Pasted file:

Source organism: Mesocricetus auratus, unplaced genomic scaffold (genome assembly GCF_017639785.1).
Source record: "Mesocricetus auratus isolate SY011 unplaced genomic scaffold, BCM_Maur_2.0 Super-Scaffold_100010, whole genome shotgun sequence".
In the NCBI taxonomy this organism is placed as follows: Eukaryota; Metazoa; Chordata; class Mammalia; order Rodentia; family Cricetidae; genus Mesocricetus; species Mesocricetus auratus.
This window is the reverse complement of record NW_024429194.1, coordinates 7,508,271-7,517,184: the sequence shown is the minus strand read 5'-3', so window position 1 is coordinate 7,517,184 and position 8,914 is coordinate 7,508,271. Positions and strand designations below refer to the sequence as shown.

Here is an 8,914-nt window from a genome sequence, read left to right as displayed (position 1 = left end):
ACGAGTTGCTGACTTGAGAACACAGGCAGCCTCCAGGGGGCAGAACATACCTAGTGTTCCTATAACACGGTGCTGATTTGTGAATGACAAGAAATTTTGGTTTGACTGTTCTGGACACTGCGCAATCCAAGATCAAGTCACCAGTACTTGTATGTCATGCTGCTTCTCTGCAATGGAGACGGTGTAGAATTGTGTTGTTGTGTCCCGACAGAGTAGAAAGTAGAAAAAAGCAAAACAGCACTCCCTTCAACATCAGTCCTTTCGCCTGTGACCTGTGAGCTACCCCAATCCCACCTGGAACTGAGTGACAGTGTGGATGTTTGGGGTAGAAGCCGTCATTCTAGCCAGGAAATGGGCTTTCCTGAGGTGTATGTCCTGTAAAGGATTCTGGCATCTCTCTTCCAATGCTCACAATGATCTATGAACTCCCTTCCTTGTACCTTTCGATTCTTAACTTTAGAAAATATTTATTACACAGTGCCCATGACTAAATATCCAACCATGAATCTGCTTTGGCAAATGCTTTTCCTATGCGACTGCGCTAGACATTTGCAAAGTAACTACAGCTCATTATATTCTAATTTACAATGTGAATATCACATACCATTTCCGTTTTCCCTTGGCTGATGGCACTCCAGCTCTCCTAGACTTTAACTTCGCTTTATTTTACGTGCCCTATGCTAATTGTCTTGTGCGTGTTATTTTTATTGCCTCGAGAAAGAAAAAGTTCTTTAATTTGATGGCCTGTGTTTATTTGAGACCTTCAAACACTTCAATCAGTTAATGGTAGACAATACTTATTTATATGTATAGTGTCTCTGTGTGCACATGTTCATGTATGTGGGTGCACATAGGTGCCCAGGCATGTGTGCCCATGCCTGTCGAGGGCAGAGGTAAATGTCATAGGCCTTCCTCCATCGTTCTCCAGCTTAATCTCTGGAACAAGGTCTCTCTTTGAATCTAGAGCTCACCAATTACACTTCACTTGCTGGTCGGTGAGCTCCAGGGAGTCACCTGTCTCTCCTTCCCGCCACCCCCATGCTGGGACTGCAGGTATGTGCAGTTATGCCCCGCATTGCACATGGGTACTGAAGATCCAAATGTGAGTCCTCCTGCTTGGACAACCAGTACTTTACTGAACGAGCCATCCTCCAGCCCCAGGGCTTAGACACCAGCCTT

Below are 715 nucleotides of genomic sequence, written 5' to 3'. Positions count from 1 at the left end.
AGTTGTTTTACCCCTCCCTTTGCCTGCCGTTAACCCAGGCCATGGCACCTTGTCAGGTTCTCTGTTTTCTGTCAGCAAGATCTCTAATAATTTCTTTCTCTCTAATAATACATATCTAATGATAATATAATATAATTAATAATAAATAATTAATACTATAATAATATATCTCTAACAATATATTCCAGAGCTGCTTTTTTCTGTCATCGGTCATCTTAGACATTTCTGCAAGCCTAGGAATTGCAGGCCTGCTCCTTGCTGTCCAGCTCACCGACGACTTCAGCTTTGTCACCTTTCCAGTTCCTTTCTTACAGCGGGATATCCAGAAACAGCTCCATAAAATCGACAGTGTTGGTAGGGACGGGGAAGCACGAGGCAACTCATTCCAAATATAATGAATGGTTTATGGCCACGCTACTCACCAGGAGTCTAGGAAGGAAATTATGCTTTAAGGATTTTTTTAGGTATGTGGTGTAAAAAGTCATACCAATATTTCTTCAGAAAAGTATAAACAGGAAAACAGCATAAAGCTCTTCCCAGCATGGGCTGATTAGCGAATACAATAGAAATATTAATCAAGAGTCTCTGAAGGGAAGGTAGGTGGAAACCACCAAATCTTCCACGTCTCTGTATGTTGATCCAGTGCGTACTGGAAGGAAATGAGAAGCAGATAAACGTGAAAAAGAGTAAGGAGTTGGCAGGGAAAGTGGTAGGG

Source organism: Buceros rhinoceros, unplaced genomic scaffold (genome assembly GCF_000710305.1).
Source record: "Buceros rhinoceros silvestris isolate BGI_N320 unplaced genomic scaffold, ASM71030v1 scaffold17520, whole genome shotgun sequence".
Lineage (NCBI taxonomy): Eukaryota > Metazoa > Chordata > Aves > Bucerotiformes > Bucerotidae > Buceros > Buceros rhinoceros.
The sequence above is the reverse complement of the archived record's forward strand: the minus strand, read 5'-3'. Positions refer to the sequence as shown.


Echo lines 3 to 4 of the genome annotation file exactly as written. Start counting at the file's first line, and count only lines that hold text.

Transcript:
In the NCBI taxonomy this organism is placed as follows: Eukaryota; Metazoa; Chordata; class Mammalia; order Rodentia; family Cricetidae; genus Mesocricetus; species Mesocricetus auratus.
This window is the reverse complement of record NW_024429194.1, coordinates 7,508,271-7,517,184: the sequence shown is the minus strand read 5'-3', so window position 1 is coordinate 7,517,184 and position 8,914 is coordinate 7,508,271. Positions and strand designations below refer to the sequence as shown.